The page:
Focus on Antarctica
Auckland City Council
12 June 2008
Focus on Antarctica
Antarctica: a tale to tell is an intriguing exhibition of books, maps, manuscripts, photographs and ephemera at the Central City Library until August.
The title of the exhibition is from a quote from Captain Scott’s final message to the public: “Had we lived I should have a tale to tell … which would have stirred the heart of every Englishman.”
Items exhibited have been chosen from the library’s special collections and cover a wide period, from early exploration through to the Erebus disaster, and more recent environmental concerns.
Among the earliest is the first published account of Antarctica: Journal of the Resolution’s Voyage, 1772 – 1775. Published in 1776, this account by Seaman John Marra talks of Captain James Cook’s second voyage, which crossed the Antarctic Circle at several points, as illustrated in a fold-out map.
“This is a valuable opportunity to share with Aucklanders our country’s Antarctic heritage and revisit some of those near-forgotten ties with that continent,” says Councillor Paul Goldsmith, chairperson of the Community Services Committee.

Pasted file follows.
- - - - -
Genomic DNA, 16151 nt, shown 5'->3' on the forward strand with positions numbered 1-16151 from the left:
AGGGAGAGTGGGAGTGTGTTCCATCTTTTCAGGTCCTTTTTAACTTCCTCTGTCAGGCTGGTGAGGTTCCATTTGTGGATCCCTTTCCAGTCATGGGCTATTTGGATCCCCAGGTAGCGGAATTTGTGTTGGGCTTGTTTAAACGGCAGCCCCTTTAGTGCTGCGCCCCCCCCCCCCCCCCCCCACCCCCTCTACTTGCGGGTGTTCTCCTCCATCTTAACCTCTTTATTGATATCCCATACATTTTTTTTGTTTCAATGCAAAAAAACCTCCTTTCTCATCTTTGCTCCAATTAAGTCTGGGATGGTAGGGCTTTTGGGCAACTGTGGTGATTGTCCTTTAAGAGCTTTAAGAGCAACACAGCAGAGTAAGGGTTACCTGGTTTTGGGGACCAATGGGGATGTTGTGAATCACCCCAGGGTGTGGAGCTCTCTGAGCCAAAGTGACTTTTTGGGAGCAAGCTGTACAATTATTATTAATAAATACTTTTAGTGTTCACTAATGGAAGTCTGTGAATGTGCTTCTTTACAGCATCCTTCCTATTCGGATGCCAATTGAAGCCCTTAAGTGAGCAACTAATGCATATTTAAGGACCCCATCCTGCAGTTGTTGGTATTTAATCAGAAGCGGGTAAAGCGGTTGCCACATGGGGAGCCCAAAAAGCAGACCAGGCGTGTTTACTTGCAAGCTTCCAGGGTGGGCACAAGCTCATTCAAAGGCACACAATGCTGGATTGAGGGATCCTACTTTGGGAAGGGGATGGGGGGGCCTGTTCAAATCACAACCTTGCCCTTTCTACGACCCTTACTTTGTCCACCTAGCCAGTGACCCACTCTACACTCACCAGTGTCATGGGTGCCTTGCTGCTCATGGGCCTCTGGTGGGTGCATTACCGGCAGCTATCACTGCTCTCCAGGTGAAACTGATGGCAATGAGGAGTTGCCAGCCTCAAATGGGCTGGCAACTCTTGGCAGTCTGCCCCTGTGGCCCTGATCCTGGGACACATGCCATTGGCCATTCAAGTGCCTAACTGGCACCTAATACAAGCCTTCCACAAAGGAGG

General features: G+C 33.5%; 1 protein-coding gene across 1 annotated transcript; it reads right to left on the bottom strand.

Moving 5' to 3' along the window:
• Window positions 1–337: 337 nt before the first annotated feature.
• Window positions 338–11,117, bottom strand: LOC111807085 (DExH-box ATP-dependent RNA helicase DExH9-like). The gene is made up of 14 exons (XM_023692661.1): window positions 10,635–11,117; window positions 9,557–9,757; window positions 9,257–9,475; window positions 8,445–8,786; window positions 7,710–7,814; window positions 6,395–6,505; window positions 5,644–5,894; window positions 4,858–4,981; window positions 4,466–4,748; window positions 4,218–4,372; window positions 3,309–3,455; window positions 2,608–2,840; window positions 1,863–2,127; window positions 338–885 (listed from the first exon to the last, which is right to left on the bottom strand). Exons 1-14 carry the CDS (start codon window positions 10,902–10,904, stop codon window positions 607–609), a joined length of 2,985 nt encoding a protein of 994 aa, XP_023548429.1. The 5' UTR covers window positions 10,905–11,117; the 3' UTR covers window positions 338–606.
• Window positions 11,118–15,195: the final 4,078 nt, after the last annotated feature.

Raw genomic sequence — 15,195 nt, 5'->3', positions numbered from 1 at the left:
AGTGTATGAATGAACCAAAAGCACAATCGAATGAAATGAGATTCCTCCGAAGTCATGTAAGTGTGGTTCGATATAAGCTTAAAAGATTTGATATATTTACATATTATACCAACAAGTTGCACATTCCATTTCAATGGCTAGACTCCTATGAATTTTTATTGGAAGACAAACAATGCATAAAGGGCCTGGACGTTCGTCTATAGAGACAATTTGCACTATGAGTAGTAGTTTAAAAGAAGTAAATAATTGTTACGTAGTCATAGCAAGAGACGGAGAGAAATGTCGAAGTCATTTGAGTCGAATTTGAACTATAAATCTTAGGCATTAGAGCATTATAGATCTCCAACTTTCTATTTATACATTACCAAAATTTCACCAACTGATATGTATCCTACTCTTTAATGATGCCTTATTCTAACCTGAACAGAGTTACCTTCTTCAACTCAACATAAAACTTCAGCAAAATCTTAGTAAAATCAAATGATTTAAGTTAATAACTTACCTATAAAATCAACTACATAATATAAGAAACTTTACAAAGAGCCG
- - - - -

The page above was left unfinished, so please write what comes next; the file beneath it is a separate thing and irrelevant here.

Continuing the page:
A diary written by seaman William Loudon in 1935 brings a personal note to the exhibition. He describes the voyage from Port Chalmers to pick up Admiral Byrd and his party of 56 men who had overwintered at his base Little America. The author has illustrated the diary with small photographs taken on the voyage including subjects such as killer whales, huskies and sailing ships.
A more recent exhibit is a souvenir menu from an Air New Zealand flight over Antarctica piloted by Captain Vette in November 1977 – two years before the ill-fated Flight 901. With a large penguin on its cover, the menu – on loan to the library – demonstrates the sumptuousness of these first scenic Antarctic flights.
Special collections includes many rare and unusual items spanning several centuries, many donated to the library by Auckland families who wanted the reassurance that items would be well cared for, yet remain accessible to future generations.
The exhibition continues through until 24 August on the Heritage Floor, level 2 at Central City Library, 9am to 5pm weekdays and 10am to 4pm weekends. Entry is free.